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Is the price right for IFAs?

What is an IFA worth? That is the question that many investment analysts, life offices and IFAs themselves are exercising themselves with as the dash for distribution gathers pace.

Institutional investors want pure investment returns wher-eas life offices are making valuations complicated by the added value they hope to get by securing distribution in a depolarised sales environment.

Lighthouse last week reversed into Berkeley Wode-house, whose network has 199 members in 150 firms, in a deal worth £2.1m. The week before, Millfield paid £2.2m for employee benefits specialist Moncur Jackson, which has only three RIs but a solid client list and a healthy balance sheet. This deal came just six months after Millfield paid £10m for Heritage with its 135 advisers.

Pricing an IFA in the current market is not a straightforward matter. Tenet Group chief executive Simon Hudson says: “It is an immense puzzle that everyone is toying with. Distribution power can be assessed in terms of numbers of individuals and turnover as well as multiples of earnings. With people targeting distribution as they are, there will be scarcity value as there are fewer businesses left to buy.”

Assessing the value of IFA firms listed on Aim on the basis of profit is difficult because, of the seven firms listed, only IFG, listed in Dublin, and Kingsbridge Holdings are currently showing a profit.

Inter-Alliance chief executive and chairman Keith Carby says: “There is a J curve that many firms are finding themselves on – it takes a while to earn a profit. Inter-Alliance has taken its pain. The assets of a business are its advisers and valuations should reflect what profit they can expect to bring in, and should not be priced because just at the moment IFA firms are attractive because of depolarisation. Life offices&#39 interest in IFAs is a temporary feature.”

Falcon Group chief executive Allan Rosengren says: “My gut feeling is that valuation depends on the size of the company&#39s turnover. For firms with up to £2m turnover, values are up to one times turnover or a multiple of profits by 10 to 12 times or three times repeat revenue.”

In reality, there can be no simple rule of thumb as there are a number of extra factors that will complicate the sums. The level of any pension misselling liability, turnover per RI and persistency rates will all affect a firm&#39s price.

Some sector analysts believe only firms with substantial adviser numbers, woven into a successful business, will attract investors on Aim. Berkeley Wodehouse had stated its own intention to float on Aim, but has since merged with Lighthouse. Institutional investors seem to be prepared to invest further cash into companies that have already floated, but analysts predict the bar has been raised for unlisted firms wanting to make the jump.

Inter-Alliance got an £18m cash injection from its institutional investors earlier this month, much of which will have come on the back of Carby&#39s reputation. Lighthouse managed to raise a further £2.2m at the same time as its acquisition of Berkeley Wodehouse but City cash is less available to the sector as a whole than it was a year go.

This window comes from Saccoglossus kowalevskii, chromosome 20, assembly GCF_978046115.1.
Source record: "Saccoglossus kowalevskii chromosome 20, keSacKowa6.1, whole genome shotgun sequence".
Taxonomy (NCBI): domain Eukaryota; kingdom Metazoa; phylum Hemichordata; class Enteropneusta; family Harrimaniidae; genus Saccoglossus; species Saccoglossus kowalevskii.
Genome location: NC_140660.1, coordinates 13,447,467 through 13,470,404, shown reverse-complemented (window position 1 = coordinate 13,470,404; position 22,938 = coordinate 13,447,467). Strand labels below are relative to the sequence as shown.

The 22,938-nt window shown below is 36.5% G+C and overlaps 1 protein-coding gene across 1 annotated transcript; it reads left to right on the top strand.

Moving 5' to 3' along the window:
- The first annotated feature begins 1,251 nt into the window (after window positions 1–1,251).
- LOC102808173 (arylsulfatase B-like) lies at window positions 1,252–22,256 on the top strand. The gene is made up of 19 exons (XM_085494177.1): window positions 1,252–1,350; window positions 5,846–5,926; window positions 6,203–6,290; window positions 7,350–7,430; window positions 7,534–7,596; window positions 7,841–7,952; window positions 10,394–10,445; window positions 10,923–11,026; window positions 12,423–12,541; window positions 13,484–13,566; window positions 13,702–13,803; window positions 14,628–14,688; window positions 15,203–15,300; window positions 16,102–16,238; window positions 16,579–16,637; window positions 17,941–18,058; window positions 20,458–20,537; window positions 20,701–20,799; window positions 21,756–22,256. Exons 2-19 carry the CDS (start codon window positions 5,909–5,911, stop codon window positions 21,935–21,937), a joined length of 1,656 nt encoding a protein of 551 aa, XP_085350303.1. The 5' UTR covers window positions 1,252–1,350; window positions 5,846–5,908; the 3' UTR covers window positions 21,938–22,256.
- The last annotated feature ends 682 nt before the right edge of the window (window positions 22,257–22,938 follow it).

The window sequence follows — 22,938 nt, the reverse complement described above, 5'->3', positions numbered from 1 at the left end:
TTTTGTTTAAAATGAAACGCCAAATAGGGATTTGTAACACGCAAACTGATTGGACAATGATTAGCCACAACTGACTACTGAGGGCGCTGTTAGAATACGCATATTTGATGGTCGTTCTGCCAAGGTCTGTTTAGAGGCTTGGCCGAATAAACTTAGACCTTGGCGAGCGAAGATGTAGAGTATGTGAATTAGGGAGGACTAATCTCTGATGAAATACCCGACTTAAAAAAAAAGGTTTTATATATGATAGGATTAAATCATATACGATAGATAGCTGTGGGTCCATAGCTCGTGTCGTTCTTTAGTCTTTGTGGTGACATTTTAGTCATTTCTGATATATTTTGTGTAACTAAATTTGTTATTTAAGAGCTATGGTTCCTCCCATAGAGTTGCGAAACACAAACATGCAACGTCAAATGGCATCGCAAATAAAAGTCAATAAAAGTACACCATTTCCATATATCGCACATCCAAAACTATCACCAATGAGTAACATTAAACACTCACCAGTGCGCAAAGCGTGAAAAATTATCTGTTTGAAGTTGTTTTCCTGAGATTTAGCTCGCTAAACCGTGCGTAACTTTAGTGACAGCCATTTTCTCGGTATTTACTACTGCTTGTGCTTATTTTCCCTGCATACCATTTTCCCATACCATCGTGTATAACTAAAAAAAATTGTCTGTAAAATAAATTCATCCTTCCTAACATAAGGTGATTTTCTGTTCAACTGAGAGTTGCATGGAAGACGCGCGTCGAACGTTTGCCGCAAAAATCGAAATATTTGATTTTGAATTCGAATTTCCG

Bell Lawrie analyst Ian Macarthur says: “IFA valuations are all about scale. We are seeing no smaller IFA firms going to the market.A few smaller IFAs have tried floating, looking for fanciful valuations and have not got away with it. The challenge is high as many of the IFA businesses are yet to prove profitable in their own right.”

But Rosengren reckons money will become available for the right business. He says: “You have a marketplace undercapitalised to a very significant extent compared with providers. This is not a market for start-ups but for businesses with pre-existing capabilities Aim listing is possible although current equity levels are not at their best point.”

Providers have a natural interest in taking stakes in intermediaries. Life companies are not going to apply the same formulas for assessing the value of distribution firms as City analysts as they will assess how much of their own product they can shift through the channel.

But buying distribution has its pitfalls in the present state of flux.

With the better than best rule still in place, no one can afford to buy an IFA they do a lot of business through and yet life companies do not want to miss out long term. Hence, Norwich Union&#39s strategy of buying stakes in a lot of IFAs and in Assuresoft, an approach that we could see more of in the coming months.

The other big imponderable for life companies buying up distribution is whether the outcome of the FSA&#39s polarisation review will allow the ownership of a distributor to guarantee distribution.

The FSA made it clear last week that its understanding of multi-ties would require the adviser to sell the best product available, which might not be that of the multi-tie&#39s owner.

How many IFAs decide to remain independent, become authorised financial advisers or take the multi-tie route will depend on which channel is economically most attractive – and that could yet see a lot of further developments.


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